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How Individual Learning Styles Affect School Success

Can you see it?
Can you hear it?
Can you feel it?
Do you get it?

   In second grade, your child made a topical map of the U.S. and could name every state capital without pause. In fifth grade, the history teacher wrote a poem featuring all the major European cities — and suddenly your budding genius can't remember that Paris is in France.

   What we're seeing here is not an early onset of dementia, but merely the natural difficulty a kinesthetic (hands-on) learner has with information that is only presented in an oral mode.

   Each of us has our own preferred way to store information. When presented with a new phone number, do you say it over and over to yourself (an oral learner), picture it written in your address book (visual), or actually pantomime punching it into the phone pad (kinesthetic)?

   Your child has a preferred way of learning, too. And if he or she is suddenly having difficulty in school, it could be that your child's learning style and the general teaching style no longer match. Conversely, if your struggling student suddenly comes to life, it could be that the learning and teaching styles are finally in sync.

   Most teaching in the early grades is skewed toward a hands-on approach. Remember learning about the letter R by coloring in red, bringing in a red rose and running around the classroom?

   Somewhere around the third and fourth grades, the hands-on tapers off and teaching shifts to a more auditory approach. Teachers lecture more and students are often called on to make oral presentations as well.

   After a few years of becoming good listeners, the rules change again, and by the eighth or ninth grades, teaching becomes more visual. Concepts are more abstract and symbolic. Students are more independent, copying notes off the board and relating them to other material they have read.

   Any one of these stages can present sudden difficulties — or triumphs — depending on your child's learning style. The important thing to do is identify that style and understand its impact.

What's Your Child's Learning Style?
Select the answer that best applies to your child.

When it's time to play, my child most likely likes to...
a. do a project or play sports
b. listen to music and/or read
c. watch TV or go to the movies

When describing someone new, my child most often...
a. pantomimes how they move
b. mimics how they sound
c. comments on their look or the way they dress

finding the way around a new neighborhood, my child...
a. goes by instinct
b. frequently asks for directions
c. consults a map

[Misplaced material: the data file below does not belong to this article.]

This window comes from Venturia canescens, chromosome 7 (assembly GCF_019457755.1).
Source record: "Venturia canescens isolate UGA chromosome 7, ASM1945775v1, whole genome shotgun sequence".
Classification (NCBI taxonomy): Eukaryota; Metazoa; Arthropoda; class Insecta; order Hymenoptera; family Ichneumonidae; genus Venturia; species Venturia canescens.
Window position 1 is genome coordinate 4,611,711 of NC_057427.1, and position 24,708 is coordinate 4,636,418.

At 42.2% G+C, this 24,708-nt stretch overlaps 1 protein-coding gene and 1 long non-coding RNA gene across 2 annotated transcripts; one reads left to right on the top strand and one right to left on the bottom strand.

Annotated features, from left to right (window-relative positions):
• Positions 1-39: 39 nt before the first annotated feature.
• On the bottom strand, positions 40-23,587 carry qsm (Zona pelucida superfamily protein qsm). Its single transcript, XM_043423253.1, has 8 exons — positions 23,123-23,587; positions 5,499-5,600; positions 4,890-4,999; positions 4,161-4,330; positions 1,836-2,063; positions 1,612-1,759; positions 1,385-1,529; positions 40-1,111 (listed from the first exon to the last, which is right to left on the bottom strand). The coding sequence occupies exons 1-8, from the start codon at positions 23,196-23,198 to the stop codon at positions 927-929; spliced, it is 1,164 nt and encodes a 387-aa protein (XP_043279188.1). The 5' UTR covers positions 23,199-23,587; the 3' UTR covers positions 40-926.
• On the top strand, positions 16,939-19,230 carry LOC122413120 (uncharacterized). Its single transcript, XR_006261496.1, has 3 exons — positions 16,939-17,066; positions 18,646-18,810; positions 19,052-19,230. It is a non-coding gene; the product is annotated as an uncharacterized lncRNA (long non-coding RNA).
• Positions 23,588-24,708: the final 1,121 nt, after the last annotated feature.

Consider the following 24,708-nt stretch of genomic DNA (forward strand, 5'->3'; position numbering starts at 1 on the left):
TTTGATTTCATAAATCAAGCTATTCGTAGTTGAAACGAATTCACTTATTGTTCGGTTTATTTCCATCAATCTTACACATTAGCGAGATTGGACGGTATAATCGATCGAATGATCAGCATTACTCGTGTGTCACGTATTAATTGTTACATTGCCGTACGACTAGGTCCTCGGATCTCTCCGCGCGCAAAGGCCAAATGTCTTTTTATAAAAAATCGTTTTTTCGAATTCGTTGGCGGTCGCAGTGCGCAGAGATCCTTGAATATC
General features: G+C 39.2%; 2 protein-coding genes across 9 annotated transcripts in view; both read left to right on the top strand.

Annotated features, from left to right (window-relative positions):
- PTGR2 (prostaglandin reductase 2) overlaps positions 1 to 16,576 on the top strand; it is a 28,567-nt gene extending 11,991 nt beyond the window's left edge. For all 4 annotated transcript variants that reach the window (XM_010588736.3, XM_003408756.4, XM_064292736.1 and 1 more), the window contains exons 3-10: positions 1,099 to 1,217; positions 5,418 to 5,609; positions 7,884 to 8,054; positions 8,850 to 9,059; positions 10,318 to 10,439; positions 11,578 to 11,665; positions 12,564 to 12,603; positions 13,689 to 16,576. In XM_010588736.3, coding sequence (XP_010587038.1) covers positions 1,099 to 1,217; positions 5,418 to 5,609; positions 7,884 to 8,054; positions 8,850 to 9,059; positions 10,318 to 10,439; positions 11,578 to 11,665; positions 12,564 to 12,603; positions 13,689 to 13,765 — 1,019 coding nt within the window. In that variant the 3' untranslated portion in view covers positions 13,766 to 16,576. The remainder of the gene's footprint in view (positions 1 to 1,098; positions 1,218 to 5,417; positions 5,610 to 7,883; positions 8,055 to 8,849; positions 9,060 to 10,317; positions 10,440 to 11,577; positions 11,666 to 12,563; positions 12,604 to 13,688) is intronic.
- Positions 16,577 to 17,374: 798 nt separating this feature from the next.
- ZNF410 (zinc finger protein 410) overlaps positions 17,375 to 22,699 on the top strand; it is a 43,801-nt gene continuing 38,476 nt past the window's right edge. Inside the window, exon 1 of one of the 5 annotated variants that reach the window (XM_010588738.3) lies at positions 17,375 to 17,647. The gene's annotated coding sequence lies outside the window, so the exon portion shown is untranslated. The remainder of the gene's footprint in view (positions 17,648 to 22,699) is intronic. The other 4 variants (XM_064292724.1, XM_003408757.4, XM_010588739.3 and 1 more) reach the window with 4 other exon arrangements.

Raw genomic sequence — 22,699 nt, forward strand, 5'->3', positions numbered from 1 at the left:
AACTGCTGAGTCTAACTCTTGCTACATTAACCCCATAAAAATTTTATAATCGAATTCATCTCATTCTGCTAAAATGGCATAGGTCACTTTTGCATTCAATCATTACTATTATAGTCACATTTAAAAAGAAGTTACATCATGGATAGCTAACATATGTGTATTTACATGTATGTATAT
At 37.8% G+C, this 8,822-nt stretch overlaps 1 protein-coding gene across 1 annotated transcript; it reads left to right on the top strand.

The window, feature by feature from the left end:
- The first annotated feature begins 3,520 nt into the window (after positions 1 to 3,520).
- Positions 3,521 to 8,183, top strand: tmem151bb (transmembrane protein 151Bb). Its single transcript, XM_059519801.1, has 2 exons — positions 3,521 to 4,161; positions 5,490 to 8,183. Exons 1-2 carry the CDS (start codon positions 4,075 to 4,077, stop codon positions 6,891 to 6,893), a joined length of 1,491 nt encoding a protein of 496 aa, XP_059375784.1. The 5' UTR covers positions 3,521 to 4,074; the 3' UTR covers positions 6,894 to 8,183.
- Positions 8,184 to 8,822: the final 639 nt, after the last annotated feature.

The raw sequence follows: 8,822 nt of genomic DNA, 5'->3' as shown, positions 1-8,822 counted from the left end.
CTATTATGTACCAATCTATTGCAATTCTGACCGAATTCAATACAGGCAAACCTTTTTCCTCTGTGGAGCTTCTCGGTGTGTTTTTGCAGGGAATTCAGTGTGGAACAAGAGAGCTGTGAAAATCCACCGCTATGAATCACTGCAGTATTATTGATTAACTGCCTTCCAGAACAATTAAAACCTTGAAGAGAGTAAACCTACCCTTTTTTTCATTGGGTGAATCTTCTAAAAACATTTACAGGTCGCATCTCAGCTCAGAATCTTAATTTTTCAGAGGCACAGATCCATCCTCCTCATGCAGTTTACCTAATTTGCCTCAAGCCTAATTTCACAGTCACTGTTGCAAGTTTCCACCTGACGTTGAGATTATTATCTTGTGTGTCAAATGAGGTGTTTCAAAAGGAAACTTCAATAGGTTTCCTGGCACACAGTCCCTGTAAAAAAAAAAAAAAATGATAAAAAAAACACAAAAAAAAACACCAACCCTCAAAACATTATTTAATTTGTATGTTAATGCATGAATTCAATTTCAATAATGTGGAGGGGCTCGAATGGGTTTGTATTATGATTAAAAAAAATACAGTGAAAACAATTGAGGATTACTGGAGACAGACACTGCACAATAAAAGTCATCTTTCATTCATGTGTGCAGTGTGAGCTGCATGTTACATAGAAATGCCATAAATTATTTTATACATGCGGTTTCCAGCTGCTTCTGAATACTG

When speaking with someone, my child...
a. gets right in close to really "see" what's being said
b. listens closely, sometimes with eyes closed, to focus on what's being said
c. looks intently at the speaker for visual cues

Now add up the As, Bs, and Cs. This highest number reflects your child's strongest learning style.
a.    ___ (kinesthetic)
b.    ___ (auditory)
c.    ___ (visual)

   Now that you've identified your child's preferred learning style, helping him may be as simple as explaining that it exists. Though your hands-on learner may never receive maximum enjoyment from lecture-based calls, understanding why it takes extra effort ("I'm not really stupid, this just isn't my favorite way to learn") takes some of the pressure off, which always allows more of the learning to come through.

RAYMOND J. HUNTINGTON and EILEEN HUNTINGTON are co-founders of Huntington Learning Center. Ray Huntington is a doctoral statistician who has served as a business analyst with a Fortune 500 company and an instructor of college-level mathematics and statistics. His wife, Eileen, is a former junior and senior high school teacher with a Master's degree from Rutgers University. For more information about Huntington Learning Center, call 1 800 CAN LEARN or visit


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Raymond J. Huntington, Ph.D.


Raymond J. Huntington, Ph.D., serves as the Huntington Learning Center’s chairman of the board of directors. Before co-founding the company with Eileen Huntington, Raymond served as a senior business analyst for a Fortune 100 company, a computer programmer for a major bank, and as a college-level instructor in math and statistics. Raymond holds a Bachelor’s degree in Mathematics from Manhattan College and a Doctor of Philosophy degree in Statistics from Rutgers University.

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